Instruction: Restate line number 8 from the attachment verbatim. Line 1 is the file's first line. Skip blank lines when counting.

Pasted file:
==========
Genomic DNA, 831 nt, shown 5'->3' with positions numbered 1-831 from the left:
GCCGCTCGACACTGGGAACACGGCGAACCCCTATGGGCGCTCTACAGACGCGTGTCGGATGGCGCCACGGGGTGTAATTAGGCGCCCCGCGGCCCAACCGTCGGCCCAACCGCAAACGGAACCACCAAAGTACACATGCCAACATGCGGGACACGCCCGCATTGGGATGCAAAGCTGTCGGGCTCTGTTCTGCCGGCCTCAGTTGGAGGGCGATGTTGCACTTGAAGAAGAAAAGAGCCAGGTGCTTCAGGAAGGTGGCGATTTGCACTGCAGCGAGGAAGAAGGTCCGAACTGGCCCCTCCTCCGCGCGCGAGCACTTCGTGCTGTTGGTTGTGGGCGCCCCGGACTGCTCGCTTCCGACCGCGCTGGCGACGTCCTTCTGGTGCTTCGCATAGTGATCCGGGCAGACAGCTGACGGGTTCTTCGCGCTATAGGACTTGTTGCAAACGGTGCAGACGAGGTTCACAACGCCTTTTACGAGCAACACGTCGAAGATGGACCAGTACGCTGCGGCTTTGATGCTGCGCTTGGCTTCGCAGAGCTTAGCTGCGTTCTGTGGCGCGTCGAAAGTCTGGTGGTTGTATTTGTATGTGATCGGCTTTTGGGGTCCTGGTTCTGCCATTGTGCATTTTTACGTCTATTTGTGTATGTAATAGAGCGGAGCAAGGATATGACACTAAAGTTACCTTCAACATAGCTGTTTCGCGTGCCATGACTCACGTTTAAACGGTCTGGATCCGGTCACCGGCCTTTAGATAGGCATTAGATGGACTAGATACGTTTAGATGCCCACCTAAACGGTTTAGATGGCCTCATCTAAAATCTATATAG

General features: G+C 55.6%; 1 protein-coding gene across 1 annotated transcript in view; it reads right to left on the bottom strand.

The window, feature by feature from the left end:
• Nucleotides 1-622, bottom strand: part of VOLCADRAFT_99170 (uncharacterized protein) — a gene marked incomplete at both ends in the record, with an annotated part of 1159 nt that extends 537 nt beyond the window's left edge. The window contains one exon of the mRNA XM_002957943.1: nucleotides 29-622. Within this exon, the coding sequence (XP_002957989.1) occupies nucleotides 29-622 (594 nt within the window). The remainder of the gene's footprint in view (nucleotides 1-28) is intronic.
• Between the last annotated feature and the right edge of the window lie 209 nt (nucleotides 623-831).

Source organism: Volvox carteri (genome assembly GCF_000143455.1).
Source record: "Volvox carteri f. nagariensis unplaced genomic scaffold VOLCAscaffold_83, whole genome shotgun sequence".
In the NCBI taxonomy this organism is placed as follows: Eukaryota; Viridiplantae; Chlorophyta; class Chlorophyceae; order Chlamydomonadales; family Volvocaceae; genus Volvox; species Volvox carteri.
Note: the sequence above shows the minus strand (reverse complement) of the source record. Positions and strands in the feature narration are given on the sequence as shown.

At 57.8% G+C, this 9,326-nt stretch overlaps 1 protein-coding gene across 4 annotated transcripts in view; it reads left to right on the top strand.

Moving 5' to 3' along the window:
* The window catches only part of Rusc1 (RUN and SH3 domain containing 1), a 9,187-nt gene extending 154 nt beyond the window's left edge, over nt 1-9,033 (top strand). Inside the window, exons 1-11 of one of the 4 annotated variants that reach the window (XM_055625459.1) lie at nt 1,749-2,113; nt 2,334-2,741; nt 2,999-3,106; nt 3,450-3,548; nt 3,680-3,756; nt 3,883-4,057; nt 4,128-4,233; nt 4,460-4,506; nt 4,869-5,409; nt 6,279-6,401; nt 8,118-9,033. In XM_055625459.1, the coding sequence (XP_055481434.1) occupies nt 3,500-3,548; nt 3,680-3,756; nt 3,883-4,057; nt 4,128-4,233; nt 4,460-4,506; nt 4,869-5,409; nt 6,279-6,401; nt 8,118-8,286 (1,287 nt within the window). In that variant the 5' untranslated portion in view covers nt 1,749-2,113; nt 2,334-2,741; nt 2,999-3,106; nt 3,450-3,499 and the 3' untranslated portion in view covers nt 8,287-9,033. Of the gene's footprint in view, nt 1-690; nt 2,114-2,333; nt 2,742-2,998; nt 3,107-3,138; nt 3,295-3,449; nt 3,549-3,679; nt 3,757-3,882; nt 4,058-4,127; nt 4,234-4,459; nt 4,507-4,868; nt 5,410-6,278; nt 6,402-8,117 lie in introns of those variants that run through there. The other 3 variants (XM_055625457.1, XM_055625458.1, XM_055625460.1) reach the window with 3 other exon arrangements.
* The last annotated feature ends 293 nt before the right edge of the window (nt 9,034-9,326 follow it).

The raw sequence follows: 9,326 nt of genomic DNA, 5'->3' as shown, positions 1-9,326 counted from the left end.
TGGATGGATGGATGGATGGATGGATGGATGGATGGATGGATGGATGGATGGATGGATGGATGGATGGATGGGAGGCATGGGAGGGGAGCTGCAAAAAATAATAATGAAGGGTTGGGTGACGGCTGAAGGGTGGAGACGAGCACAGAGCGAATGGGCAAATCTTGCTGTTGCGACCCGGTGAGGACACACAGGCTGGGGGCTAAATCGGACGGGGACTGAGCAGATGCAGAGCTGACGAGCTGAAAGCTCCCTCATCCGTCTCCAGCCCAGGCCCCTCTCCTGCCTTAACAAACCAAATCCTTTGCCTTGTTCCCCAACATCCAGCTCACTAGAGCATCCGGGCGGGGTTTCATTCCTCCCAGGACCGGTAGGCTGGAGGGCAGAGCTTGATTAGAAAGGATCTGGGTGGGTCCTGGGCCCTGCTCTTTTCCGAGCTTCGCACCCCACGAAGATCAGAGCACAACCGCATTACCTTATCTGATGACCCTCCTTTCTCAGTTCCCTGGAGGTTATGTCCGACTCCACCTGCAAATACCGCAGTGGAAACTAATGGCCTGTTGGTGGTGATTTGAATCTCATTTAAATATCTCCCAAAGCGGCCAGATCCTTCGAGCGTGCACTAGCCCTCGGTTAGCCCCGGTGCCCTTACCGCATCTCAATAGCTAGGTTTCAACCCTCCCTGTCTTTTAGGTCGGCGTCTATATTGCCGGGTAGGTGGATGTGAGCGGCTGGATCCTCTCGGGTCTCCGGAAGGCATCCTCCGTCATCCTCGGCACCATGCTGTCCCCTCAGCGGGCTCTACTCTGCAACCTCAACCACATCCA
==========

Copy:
Source record: "Volvox carteri f. nagariensis unplaced genomic scaffold VOLCAscaffold_83, whole genome shotgun sequence".